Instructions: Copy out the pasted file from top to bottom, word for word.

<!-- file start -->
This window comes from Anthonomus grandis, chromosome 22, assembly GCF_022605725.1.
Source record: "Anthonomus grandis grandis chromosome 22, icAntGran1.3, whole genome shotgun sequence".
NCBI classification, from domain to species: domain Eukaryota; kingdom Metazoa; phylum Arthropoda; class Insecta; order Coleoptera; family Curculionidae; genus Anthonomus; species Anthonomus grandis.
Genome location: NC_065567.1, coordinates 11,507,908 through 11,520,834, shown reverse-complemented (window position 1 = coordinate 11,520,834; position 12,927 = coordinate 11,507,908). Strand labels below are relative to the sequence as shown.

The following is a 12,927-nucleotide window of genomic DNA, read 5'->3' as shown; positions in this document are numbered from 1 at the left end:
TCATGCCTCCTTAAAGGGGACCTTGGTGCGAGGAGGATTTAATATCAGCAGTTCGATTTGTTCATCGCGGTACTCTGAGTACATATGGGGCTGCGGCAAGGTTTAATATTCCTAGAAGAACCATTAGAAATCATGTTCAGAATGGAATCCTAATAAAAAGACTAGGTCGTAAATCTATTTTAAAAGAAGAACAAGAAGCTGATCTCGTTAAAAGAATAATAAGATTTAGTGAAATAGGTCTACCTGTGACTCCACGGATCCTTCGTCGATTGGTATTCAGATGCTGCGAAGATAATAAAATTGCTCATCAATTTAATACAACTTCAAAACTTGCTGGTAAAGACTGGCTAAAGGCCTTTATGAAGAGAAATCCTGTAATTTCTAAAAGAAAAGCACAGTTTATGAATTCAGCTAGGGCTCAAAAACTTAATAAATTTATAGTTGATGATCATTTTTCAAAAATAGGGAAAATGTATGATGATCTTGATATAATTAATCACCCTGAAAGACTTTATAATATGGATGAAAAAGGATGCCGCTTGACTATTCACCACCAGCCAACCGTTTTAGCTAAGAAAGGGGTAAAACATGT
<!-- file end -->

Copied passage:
This window comes from Anthonomus grandis, chromosome 22, assembly GCF_022605725.1.
Source record: "Anthonomus grandis grandis chromosome 22, icAntGran1.3, whole genome shotgun sequence".
NCBI classification, from domain to species: domain Eukaryota; kingdom Metazoa; phylum Arthropoda; class Insecta; order Coleoptera; family Curculionidae; genus Anthonomus; species Anthonomus grandis.
Genome location: NC_065567.1, coordinates 11,507,908 through 11,520,834, shown reverse-complemented (window position 1 = coordinate 11,520,834; position 12,927 = coordinate 11,507,908). Strand labels below are relative to the sequence as shown.

The following is a 12,927-nucleotide window of genomic DNA, read 5'->3' as shown; positions in this document are numbered from 1 at the left end:
TCATGCCTCCTTAAAGGGGACCTTGGTGCGAGGAGGATTTAATATCAGCAGTTCGATTTGTTCATCGCGGTACTCTGAGTACATATGGGGCTGCGGCAAGGTTTAATATTCCTAGAAGAACCATTAGAAATCATGTTCAGAATGGAATCCTAATAAAAAGACTAGGTCGTAAATCTATTTTAAAAGAAGAACAAGAAGCTGATCTCGTTAAAAGAATAATAAGATTTAGTGAAATAGGTCTACCTGTGACTCCACGGATCCTTCGTCGATTGGTATTCAGATGCTGCGAAGATAATAAAATTGCTCATCAATTTAATACAACTTCAAAACTTGCTGGTAAAGACTGGCTAAAGGCCTTTATGAAGAGAAATCCTGTAATTTCTAAAAGAAAAGCACAGTTTATGAATTCAGCTAGGGCTCAAAAACTTAATAAATTTATAGTTGATGATCATTTTTCAAAAATAGGGAAAATGTATGATGATCTTGATATAATTAATCACCCTGAAAGACTTTATAATATGGATGAAAAAGGATGCCGCTTGACTATTCACCACCAGCCAACCGTTTTAGCTAAGAAAGGGGTAAAACATGT